"first, to do no harm."
Unfortunately recognizing harm we're causing isn't always as easy as it sounds via textual interaction - and recognising harm others are doing is near on impossible when it's behind closed doors, but that's as good a reason as any not to be beleaguering minorities and people with mental health issues online.
Anyway I'm done. I don't see change on the horizon for people in my position and as professionals in domestic violence services are going to those kinds lengths to challenge and hush and minimise marginalised voices whose experiences are incongruent with heterocentric narratives then It's considerably less stress to shut up and take the laptop to the face as we're inundated with messaging inculcating us that this violence is just a male problem - just men being shitty to women - than risk attempting to speak out let alone involve authorities. Just as if those working in the mental health system are comfortable publicly second guessing qualified professionals then why would the general public have much faith in that system, and how would that reduce the stigma around mental illness and treatment? Certainly it's going to take more than simply throwing money at these problems.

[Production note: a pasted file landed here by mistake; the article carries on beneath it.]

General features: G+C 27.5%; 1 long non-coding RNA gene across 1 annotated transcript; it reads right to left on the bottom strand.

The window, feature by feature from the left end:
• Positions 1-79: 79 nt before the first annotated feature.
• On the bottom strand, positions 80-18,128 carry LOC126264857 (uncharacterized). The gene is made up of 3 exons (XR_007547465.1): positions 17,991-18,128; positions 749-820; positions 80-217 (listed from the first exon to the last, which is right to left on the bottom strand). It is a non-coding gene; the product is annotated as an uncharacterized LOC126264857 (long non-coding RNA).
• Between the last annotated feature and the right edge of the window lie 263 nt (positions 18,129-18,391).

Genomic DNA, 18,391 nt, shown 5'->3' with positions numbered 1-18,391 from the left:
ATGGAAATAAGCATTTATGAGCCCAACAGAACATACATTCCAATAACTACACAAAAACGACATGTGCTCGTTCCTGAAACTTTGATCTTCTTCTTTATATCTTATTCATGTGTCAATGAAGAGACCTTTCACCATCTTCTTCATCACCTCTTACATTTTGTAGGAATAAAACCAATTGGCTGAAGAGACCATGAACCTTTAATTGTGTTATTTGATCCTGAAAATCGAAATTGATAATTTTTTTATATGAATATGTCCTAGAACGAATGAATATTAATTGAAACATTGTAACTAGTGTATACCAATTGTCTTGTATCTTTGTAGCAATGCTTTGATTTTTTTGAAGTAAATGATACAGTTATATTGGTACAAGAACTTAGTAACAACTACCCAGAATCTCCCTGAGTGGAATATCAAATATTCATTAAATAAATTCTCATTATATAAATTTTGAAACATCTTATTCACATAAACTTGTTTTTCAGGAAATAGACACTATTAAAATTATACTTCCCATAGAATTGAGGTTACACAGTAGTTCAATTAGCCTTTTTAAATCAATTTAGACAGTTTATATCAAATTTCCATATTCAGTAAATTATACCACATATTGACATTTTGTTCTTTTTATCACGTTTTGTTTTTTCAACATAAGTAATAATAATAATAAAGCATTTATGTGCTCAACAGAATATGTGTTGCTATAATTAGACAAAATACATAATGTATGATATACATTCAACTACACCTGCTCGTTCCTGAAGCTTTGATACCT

But Neil, since you've shown a predilection for armchair diagnosis of personality disorders, I'm wondering if based on what you've seen here whether you would like to -with my consent - have a shot at offering me a second opinion?
That was a courageous and inspiring piece, the only bit I stumbled over was the conflict between:
Many intersex activists are bravely working to end this practice and to ensure that intersex people have autonomy and control over their bodies;
a generous and kind society, to continue off the words of our Prime Minister.
In that it is this 'Government of Kindness' that is dragging its heels on ratifying The UN Committee on the Rights of the Child's recommendations. In this way, what has become increasingly pronounced to me over the duration of this administration is the distinction between kindness and care i.e. the Government engaged in a performative an act of kindness when they flew the intersex flag at Parliament and yet they still don't evince the requisite care to ban unnecessary surgeries on intersex children without their consent.